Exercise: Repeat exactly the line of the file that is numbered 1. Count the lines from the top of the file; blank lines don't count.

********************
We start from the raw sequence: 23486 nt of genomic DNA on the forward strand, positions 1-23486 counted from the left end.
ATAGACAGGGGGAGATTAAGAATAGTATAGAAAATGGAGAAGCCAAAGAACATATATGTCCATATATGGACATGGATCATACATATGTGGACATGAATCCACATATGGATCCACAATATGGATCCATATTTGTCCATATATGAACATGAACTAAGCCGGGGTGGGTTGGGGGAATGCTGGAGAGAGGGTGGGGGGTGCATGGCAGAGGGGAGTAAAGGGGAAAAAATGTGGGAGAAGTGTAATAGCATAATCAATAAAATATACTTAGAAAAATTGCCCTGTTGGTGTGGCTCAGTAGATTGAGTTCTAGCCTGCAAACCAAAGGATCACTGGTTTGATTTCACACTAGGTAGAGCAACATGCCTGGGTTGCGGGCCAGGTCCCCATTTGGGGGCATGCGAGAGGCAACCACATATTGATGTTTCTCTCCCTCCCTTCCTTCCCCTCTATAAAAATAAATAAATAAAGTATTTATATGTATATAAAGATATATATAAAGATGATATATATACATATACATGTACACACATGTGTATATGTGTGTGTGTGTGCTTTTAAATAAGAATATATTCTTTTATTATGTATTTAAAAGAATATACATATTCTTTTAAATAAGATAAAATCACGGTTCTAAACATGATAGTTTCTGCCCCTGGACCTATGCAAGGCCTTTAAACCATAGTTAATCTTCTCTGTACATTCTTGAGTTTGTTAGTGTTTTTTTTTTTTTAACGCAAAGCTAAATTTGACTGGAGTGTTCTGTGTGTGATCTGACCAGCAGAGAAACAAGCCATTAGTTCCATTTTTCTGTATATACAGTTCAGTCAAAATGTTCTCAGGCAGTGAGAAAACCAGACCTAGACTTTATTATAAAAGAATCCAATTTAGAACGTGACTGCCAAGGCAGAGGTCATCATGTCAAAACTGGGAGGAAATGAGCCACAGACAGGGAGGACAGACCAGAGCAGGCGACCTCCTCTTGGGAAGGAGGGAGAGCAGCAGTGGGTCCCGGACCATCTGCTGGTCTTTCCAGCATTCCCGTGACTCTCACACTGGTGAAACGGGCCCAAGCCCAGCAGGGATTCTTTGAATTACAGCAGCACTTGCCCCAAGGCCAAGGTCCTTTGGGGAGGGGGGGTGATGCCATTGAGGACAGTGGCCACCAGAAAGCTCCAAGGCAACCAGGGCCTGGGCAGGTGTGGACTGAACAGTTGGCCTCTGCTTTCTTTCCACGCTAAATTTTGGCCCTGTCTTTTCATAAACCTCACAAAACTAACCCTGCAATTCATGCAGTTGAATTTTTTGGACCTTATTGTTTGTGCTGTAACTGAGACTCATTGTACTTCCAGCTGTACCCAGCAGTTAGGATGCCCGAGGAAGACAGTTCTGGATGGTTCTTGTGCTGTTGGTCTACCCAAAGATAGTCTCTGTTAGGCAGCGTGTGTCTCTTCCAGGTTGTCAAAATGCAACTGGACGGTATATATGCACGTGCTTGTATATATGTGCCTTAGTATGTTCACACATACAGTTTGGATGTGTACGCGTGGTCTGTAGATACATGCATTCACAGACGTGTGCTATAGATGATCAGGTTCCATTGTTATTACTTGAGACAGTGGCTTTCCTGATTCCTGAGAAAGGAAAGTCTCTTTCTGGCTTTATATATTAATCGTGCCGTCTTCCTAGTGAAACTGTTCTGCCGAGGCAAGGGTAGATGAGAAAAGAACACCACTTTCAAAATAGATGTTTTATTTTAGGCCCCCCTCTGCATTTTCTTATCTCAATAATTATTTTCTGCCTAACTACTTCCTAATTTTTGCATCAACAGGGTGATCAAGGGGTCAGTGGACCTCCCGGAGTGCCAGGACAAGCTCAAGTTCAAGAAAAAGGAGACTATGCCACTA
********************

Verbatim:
We start from the raw sequence: 23486 nt of genomic DNA on the forward strand, positions 1-23486 counted from the left end.